US deficit soars to $691 billion, expected to top $1 trillion this year

The federal deficit in the first six months of the 2019 fiscal year reached $691 billion, according to new federal data, eclipsing the full-year deficits from 2015-2017.
 
The data released by the Treasury Department projects that deficits will reach $1.1 trillion by the end of the fiscal year on Sept. 30.
 
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The spike in the deficit is largely the result of the GOP tax plan, which was projected to add $1.9 trillion to the deficit over a decade, and bipartisan legislation to increase spending.
 
“That should concern us all,” said Shai Akabas, director of economic policy at the Bipartisan Policy Center. “As we’ve stated repeatedly, policymakers should be developing plans to restore fiscal sanity. Ignoring the problem is bad enough, but now partisans on both sides of the aisle are proposing further unpaid-for spending increases.”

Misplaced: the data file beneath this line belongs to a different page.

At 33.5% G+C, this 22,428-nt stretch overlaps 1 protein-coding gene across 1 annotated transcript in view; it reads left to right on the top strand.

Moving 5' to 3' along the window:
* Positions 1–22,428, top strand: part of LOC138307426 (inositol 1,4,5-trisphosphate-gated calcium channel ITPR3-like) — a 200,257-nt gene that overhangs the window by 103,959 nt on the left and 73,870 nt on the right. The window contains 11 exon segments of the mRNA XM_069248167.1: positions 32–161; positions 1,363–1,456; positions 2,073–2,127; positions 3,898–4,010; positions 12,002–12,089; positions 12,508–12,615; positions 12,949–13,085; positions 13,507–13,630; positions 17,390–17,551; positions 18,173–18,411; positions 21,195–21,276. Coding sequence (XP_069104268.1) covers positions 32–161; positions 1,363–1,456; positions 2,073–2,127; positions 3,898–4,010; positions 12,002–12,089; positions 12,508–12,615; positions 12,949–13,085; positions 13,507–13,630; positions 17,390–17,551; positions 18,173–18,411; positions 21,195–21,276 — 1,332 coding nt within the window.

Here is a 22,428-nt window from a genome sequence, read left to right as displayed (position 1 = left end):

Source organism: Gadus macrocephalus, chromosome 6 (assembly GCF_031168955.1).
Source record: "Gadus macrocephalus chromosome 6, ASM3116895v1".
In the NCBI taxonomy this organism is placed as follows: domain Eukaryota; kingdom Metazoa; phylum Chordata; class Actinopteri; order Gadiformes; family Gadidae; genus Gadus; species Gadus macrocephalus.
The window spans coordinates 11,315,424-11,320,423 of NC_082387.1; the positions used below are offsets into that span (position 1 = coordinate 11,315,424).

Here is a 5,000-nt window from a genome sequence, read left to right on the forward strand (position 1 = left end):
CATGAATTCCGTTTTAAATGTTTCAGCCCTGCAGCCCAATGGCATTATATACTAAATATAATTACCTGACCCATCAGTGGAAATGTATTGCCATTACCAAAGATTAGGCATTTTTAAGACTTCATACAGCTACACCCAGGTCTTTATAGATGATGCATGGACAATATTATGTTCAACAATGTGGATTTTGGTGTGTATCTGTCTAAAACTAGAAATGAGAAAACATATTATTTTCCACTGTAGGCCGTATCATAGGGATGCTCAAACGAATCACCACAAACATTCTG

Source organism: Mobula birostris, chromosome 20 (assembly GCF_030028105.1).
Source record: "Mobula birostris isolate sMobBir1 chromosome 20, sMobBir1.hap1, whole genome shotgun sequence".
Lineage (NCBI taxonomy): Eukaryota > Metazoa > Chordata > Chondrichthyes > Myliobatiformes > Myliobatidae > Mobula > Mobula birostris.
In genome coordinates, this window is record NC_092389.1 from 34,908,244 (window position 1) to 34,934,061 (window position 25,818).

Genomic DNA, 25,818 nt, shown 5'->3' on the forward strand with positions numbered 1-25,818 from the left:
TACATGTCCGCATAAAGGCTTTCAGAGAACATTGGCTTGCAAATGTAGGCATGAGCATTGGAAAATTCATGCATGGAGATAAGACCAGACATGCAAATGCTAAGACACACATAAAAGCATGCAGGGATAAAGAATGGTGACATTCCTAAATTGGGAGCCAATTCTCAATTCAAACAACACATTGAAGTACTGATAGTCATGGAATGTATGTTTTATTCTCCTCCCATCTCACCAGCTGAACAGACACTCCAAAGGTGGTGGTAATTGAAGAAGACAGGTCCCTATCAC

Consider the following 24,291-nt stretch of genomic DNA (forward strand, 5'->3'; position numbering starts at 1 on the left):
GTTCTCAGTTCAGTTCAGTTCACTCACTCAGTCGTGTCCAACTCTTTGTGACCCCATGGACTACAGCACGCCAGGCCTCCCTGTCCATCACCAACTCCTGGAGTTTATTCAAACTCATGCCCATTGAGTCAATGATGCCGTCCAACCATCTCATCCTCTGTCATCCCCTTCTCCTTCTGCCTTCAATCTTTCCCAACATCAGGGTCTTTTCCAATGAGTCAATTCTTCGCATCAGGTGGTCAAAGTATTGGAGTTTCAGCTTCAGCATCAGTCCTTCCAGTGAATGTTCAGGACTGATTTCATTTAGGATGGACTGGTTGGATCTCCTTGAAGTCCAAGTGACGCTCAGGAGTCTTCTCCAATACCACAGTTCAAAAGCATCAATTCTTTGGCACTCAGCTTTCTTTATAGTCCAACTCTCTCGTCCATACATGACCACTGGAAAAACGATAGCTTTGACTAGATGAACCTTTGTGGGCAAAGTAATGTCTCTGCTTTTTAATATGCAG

Republicans are pushing to extend the tax cuts and increase defense spending, while Democrats are looking to boost nondefense spending ahead of 2020.
 
House Democrats scrapped plans this week to pass a bill increasing spending caps for 2020 over pressure from progressives seeking to either pare back defense spending or increase nondefense spending.
 
The Peterson Foundation, a budget watchdog, said the increasing debt posed "significant risk to our economy and to every American's future."

Payments on the debt's interest alone had reached $190 billion in the first half of 2019, amounting to over $1 billion a day.

"Instead of managing our debt, we’re simply saddling future generations with an enormous burden that will affect their economic opportunity and quality of life,” said Peterson Foundation CEO Michael A. Peterson.